Ancient gateway built at site of Roman invasion

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Ancient gateway built at site of Roman invasion

An 8 metre-high rampart and gateway built almost 2,000 years ago at the site where Roman forces invaded Britain has been reconstructed for 21st century visitors.

The original structure was built to allow soldiers a clear view of any threat to the military base they created at Richborough in Kent, the main entrance point to Britain from mainland Europe and often referred to as the gateway to Britannia built by English Heritage, the charity that looks after more than 400 historic buildings, monuments and sites.

They include a 2,000 year-old cup made from blown glass from the Middle East, and women's hairpins, introduced by the Romans as a fashion item.

In England in AD 43, a Roman army of about 40,000 troops landed and established control of the south-east of the country.

Richborough was a site on a small island in the Wantsum Channel, a stretch of water that separated Kent from Thanet. The Roman troops constructed fortifications at Richborough to protect Roman ships in the Channel. The Romans built the first Roman road, which ran from Richborough to north Wales.

When the Romans arrived in Britain, Richborough, known as Rutupiae, became a thriving port town where goods from across the empire entered the new Roman province of Britannia. The site contains hundreds of brooches and thousands of coins.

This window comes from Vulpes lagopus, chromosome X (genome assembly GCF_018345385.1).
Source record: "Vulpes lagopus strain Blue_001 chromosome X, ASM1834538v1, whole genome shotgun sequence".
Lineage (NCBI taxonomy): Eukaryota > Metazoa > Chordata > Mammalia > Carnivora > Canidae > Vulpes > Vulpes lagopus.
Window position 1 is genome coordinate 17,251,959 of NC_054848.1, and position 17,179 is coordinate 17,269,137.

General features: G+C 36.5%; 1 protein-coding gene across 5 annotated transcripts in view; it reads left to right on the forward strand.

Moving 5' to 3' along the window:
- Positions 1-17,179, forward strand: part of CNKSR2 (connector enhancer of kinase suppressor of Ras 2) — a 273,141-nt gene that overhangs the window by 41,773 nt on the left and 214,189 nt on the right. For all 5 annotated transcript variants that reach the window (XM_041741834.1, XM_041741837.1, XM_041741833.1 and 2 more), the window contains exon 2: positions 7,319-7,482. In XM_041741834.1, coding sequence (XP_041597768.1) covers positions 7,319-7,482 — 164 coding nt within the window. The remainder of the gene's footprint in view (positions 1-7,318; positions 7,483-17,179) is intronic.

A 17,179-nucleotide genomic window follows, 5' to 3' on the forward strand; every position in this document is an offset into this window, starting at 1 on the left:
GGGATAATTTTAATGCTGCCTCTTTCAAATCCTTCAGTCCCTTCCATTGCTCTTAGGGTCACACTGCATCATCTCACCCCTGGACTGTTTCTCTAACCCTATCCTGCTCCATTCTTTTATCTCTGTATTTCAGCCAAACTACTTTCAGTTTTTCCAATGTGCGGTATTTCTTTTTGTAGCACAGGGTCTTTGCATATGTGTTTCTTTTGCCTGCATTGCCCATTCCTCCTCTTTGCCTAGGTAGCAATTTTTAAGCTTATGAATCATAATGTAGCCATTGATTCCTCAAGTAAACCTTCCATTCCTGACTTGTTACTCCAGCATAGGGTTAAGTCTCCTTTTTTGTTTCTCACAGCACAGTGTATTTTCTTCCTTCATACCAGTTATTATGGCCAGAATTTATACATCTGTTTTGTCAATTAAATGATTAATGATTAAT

The amphitheatre was filled with up to 5,000 people for gladiatorial contests and occasional executions.

The entrance has been reconstructed in oak, using Roman dovetail, lap and scarf joints. A tower above it was where soldiers and supplies were gathered.

The reconstruction was a historic moment, said Paul Pattison, English Heritage's senior property historian. In order to restore a structure as accurately as possible, and one that stands on the exact spot of the original in Richborough almost 2,000 years ago, it is remarkable.

The Roman invasion was a significant accomplishment in our history. We know that Richborough experienced over 360 years of Roman rule from the very beginning to the bitter end, but standing atop this 8-metre-high bridge, looking out and imagining what the first Romans might have seen, is quite an experience. The first of the treasures on display for the first time are a trader s weight in the shape of Harpocrates, the God of Silence, the only one of its kind in Britain and statuettes of Roman deities that would have been presented as gifts in shrines.